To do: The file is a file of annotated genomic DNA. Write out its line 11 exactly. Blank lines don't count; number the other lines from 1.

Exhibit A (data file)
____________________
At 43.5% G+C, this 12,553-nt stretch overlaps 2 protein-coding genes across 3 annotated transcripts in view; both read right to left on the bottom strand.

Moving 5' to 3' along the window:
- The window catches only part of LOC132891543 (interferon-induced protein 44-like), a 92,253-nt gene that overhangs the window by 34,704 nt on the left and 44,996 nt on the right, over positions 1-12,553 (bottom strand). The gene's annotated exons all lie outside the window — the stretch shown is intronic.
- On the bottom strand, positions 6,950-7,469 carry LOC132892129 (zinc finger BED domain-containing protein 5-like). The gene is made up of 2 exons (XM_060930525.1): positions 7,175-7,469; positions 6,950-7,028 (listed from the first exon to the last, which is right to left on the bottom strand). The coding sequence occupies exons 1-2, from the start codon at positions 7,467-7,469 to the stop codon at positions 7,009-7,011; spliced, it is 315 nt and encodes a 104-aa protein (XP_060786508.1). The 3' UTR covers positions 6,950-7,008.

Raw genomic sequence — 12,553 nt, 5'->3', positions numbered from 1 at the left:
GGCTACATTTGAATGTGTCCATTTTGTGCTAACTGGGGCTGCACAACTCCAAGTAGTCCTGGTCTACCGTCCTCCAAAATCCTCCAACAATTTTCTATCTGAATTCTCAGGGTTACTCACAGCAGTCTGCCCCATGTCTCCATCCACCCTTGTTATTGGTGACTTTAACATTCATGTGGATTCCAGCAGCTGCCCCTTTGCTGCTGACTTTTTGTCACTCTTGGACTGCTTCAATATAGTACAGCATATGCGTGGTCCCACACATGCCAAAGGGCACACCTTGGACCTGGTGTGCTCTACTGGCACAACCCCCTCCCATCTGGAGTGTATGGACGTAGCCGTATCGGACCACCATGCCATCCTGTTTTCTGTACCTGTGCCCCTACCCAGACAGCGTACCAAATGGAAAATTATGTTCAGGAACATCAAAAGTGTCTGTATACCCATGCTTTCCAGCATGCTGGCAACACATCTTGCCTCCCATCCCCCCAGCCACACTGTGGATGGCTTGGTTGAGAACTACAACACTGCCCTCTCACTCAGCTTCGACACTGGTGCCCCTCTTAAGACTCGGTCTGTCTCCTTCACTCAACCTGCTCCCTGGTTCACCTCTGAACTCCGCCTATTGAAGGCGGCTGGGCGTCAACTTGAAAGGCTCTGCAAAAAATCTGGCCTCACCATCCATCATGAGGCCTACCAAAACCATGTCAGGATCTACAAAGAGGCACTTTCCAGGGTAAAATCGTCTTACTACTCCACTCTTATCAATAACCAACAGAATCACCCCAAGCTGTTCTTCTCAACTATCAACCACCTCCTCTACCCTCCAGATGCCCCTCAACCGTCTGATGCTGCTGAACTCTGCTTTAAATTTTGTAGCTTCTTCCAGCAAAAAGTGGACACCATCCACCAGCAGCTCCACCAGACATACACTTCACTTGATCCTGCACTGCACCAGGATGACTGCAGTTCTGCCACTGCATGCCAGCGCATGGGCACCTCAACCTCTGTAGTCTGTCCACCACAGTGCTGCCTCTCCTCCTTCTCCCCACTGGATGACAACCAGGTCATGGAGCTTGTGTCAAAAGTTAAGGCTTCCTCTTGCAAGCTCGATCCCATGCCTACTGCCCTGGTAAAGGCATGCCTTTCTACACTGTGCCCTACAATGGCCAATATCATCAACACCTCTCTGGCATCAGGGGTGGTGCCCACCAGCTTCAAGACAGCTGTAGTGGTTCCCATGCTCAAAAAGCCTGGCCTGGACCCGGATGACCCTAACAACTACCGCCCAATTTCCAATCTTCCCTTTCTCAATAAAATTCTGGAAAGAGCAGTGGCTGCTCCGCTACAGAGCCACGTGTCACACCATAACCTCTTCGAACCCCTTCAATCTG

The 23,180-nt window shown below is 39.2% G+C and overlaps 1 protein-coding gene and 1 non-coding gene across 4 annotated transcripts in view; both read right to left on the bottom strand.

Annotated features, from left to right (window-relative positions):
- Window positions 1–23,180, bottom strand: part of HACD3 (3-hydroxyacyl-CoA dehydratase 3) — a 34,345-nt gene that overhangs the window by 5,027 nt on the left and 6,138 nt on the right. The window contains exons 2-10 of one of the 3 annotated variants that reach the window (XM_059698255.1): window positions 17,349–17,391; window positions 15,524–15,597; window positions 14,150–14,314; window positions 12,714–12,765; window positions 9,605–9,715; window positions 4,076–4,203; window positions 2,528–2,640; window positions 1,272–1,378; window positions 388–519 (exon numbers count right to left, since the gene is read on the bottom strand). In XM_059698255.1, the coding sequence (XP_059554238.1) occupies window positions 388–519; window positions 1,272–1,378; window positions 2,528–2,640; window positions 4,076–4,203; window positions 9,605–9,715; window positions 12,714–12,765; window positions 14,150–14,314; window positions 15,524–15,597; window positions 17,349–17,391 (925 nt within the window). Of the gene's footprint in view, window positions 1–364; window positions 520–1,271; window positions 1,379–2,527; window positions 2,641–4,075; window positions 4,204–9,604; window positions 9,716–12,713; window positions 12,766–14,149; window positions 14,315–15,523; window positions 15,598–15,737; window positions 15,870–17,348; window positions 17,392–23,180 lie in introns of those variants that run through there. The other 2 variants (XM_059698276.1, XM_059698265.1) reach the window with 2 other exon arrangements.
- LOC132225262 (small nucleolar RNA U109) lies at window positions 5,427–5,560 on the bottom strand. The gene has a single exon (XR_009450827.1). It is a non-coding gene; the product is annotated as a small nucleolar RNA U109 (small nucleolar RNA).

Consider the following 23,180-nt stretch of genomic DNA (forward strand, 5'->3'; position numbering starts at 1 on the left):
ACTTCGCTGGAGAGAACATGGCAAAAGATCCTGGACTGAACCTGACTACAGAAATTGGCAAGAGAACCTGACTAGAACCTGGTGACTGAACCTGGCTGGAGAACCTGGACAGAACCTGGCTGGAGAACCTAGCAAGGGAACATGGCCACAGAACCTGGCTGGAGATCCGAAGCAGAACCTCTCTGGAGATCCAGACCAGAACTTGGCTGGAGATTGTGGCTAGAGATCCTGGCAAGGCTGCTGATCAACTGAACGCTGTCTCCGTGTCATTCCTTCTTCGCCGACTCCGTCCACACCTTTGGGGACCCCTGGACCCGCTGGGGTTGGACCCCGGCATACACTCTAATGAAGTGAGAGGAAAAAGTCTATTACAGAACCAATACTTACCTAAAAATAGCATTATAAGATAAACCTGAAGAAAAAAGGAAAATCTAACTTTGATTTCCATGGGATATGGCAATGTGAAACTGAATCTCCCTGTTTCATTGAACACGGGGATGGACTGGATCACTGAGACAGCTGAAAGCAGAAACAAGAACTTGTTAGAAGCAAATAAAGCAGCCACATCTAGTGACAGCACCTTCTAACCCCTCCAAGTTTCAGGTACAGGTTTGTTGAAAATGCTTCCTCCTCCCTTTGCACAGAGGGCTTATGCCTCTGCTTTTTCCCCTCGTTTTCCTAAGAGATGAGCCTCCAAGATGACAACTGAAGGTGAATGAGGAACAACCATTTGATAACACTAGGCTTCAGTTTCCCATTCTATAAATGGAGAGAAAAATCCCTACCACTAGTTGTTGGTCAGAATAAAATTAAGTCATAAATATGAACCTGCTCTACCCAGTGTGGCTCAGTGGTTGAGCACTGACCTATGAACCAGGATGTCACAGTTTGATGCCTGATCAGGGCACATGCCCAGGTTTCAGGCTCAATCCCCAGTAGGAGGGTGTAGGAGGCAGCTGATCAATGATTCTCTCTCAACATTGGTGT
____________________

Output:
Consider the following 23,180-nt stretch of genomic DNA (forward strand, 5'->3'; position numbering starts at 1 on the left):